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SLAP Tear Treatment Options

What is a SLAP tear?

A SLAP tear, which stands for Superior Labrum Anterior to Posterior tear, is a specific type of injury that affects the labrum in the shoulder joint. The labrum is a ring of cartilage that surrounds the socket (glenoid) of the shoulder, providing stability and cushioning. A SLAP tear occurs when there is damage to the upper portion of the labrum, where the long head of the biceps tendon attaches. This type of tear can result from acute trauma, such as a fall onto an outstretched arm, or repetitive overhead activities, such as throwing or lifting. Symptoms of a SLAP tear may include shoulder pain, clicking or popping sensations, weakness, and decreased range of motion. Diagnosis is typically made through a combination of physical examination, imaging studies such as MRI or CT arthrography, and possibly diagnostic injections.

How are SLAP tears treated?

Treatment for SLAP tears aims to address the underlying pathology, alleviate symptoms, and restore optimal function to the shoulder joint. The chosen treatment plan depends on various factors, including the severity of the tear, the patient’s age, activity level, and overall health, as well as the specific characteristics of the injury. Treatment options may include conservative measures such as rest, activity modification, physical therapy, and pain management. In cases where conservative approaches fail to provide relief or for more severe tears, surgical intervention like arthroscopic SLAP repair or biceps tenodesis may be recommended. The ultimate goal of treatment is to promote healing, improve shoulder stability, and enhance the patient’s quality of life.

What non-operative options are available?

  • Rest and Activity Modification: Avoiding activities that exacerbate symptoms and modifying movement patterns to reduce stress on the shoulder joint.
  • Pain Management: Non-steroidal anti-inflammatory drugs (NSAIDs), corticosteroid injections, or physical therapy modalities to alleviate pain and inflammation.
  • Physical Therapy: Targeted exercises to strengthen the muscles surrounding the shoulder joint, improve joint stability, and enhance range of motion.
  • Strengthening Exercises: Tailored exercises focusing on the rotator cuff muscles, deltoids, and scapular stabilizers to improve shoulder function and reduce symptoms.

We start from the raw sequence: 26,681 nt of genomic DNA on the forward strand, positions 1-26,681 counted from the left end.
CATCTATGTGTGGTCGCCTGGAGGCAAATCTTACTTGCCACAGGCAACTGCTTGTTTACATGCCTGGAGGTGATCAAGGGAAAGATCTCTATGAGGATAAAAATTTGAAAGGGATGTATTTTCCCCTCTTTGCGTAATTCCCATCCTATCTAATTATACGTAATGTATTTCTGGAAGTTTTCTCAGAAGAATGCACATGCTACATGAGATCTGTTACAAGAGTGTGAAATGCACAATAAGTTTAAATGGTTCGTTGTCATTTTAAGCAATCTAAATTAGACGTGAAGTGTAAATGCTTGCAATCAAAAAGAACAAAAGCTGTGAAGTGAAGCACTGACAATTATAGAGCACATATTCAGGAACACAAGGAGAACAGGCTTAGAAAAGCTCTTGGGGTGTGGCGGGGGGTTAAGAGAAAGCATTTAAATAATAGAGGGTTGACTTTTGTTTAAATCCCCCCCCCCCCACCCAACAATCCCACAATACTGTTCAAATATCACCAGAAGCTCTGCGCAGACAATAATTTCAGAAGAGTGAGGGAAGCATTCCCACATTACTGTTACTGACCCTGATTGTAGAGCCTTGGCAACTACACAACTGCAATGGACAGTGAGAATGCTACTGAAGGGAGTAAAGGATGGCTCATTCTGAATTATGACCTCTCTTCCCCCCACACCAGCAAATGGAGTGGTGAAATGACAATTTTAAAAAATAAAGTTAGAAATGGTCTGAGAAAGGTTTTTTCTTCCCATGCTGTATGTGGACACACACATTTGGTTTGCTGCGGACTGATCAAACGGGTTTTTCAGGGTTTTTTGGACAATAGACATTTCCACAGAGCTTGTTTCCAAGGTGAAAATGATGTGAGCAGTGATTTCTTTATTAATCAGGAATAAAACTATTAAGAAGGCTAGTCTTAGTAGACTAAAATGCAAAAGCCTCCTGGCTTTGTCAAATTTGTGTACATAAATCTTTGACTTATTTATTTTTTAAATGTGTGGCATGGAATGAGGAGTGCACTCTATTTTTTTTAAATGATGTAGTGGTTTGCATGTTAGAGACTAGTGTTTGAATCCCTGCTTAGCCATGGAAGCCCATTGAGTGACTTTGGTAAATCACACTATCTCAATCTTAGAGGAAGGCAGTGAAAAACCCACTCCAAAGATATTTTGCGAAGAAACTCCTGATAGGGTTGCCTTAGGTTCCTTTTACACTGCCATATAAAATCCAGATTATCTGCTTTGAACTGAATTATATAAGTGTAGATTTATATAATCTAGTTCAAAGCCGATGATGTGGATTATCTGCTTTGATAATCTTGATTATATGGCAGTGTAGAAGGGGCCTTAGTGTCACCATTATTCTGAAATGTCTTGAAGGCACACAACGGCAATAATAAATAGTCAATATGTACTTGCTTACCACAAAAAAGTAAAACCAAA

What operative options are available?

  • Arthroscopic SLAP Repair: Minimally invasive surgery to reattach the torn labrum to the shoulder socket using sutures or anchors. This procedure aims to restore stability and function to the shoulder joint and promote healing of the labral tissue.
  • Biceps Tenodesis: In cases where the biceps tendon is involved in the SLAP tear, Dr. Shane J. Nho may perform a biceps tenodesis procedure to reattach the tendon to a different location on the humerus bone. This can alleviate symptoms and prevent further damage to the labrum.

What does rehabilitation look like?

Post-operative rehabilitation is essential for optimizing outcomes and restoring shoulder joint function. Physical therapy typically involves a structured program focusing on strengthening, range of motion exercises, and gradual return to activity. Patient education on proper shoulder mechanics and activity modification is crucial to prevent recurrence of symptoms and promote long-term shoulder health.

In conclusion, managing SLAP tears requires a comprehensive approach tailored to each individual’s specific needs and goals. By addressing the underlying cause and optimizing shoulder joint function, individuals with SLAP tears can experience improved pain relief and restored shoulder function.

Dr. Shane J. Nho is a board-certified fellowship trained sports medicine orthopaedic surgeon who specializes in the treatment of SLAP tears. If you believe you are affected by a SLAP tear, schedule a consultation today with our experienced orthopaedic care team.

At a Glance

Dr. Shane Nho

  • Board-certified, fellowship-trained orthopedic surgeon
  • Team Physician for Chicago Bulls, White Sox, Steel
  • Performs more than 700 procedures each year
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